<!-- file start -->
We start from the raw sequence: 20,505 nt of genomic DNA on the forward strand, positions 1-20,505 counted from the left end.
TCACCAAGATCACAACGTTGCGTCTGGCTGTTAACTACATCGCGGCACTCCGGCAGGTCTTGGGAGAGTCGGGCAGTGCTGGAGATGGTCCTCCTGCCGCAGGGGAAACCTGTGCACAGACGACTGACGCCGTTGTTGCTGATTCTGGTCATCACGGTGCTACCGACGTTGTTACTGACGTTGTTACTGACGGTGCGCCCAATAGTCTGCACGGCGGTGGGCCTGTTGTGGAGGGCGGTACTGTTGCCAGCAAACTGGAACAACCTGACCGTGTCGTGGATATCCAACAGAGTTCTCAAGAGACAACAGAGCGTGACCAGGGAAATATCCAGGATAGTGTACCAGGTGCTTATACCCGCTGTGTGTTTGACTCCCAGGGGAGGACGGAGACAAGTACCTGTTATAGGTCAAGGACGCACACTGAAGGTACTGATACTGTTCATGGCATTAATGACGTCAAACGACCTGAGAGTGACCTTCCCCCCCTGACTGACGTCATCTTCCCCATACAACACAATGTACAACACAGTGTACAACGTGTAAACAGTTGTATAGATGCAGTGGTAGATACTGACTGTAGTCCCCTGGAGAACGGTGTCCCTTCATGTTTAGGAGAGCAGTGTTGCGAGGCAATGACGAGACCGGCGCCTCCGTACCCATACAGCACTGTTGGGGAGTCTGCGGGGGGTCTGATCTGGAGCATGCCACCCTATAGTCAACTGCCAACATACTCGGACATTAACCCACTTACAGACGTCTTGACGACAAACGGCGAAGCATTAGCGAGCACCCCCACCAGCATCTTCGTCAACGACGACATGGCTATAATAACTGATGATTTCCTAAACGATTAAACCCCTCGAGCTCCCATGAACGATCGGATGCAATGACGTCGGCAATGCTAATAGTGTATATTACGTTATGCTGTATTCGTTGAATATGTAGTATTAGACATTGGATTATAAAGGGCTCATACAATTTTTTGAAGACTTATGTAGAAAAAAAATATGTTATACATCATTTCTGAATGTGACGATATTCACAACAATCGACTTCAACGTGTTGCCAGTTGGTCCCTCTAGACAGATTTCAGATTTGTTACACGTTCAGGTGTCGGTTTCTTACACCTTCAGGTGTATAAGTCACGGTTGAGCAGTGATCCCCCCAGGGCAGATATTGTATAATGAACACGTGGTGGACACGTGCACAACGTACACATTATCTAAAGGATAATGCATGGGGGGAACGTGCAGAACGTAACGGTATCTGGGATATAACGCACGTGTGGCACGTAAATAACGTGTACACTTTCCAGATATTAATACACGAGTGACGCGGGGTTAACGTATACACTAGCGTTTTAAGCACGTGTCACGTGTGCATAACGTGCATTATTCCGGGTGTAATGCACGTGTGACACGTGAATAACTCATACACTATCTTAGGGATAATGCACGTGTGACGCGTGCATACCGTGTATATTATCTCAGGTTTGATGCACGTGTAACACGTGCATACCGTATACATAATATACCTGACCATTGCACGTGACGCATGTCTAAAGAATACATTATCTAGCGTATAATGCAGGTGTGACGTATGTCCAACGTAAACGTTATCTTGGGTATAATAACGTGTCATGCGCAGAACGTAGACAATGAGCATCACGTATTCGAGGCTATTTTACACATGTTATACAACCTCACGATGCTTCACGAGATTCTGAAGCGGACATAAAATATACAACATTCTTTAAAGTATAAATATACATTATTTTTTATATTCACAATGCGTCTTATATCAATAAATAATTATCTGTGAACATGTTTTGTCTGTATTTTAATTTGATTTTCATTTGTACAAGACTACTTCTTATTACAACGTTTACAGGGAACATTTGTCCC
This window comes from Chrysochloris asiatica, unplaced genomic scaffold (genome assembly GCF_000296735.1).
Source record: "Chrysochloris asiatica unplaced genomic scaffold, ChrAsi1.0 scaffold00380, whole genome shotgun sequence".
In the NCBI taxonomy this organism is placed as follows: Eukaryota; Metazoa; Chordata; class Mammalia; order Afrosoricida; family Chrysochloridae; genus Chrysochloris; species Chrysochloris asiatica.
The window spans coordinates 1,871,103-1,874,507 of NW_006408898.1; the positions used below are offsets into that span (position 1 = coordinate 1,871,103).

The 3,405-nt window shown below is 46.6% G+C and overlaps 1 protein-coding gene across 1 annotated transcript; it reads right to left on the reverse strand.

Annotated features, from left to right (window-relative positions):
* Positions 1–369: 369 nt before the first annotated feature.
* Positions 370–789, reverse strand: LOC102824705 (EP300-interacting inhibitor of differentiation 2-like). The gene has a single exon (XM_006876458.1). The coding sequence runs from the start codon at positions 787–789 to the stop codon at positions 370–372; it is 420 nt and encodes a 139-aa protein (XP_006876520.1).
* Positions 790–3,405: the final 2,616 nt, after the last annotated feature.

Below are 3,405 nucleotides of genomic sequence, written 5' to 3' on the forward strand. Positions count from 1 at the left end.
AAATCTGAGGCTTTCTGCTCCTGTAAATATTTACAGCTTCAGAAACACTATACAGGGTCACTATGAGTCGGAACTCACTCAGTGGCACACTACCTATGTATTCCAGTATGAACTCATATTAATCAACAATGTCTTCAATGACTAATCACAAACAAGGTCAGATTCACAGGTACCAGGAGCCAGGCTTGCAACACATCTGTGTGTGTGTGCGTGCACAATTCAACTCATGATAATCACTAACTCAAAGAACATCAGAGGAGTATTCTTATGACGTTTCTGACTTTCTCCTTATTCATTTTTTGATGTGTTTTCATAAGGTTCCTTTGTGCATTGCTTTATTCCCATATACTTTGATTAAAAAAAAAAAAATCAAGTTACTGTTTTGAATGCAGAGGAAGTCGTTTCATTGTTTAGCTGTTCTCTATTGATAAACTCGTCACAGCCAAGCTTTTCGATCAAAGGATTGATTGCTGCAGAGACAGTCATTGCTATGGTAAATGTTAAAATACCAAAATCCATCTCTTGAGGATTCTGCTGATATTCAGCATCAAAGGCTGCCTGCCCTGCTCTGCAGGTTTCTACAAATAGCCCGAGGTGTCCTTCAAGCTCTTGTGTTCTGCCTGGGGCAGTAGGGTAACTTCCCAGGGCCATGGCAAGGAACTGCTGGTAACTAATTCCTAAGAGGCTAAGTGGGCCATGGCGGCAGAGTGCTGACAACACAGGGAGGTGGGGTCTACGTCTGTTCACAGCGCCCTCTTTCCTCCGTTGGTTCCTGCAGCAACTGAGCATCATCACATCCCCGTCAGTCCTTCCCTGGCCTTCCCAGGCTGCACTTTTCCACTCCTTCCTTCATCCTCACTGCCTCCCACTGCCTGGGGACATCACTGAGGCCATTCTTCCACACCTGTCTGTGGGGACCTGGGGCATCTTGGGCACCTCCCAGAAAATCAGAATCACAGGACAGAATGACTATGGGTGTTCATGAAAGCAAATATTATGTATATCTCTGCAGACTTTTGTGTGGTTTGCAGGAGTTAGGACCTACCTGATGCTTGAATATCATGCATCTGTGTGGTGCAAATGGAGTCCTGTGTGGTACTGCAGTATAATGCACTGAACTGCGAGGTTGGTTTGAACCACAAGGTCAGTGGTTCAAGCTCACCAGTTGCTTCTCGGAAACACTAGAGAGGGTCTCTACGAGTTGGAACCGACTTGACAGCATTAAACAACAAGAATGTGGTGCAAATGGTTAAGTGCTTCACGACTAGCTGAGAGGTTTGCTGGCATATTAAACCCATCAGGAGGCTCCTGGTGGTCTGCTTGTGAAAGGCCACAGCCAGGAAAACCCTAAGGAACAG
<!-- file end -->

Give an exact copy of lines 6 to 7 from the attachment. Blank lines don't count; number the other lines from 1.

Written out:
The window spans coordinates 1,871,103-1,874,507 of NW_006408898.1; the positions used below are offsets into that span (position 1 = coordinate 1,871,103).

The 3,405-nt window shown below is 46.6% G+C and overlaps 1 protein-coding gene across 1 annotated transcript; it reads right to left on the reverse strand.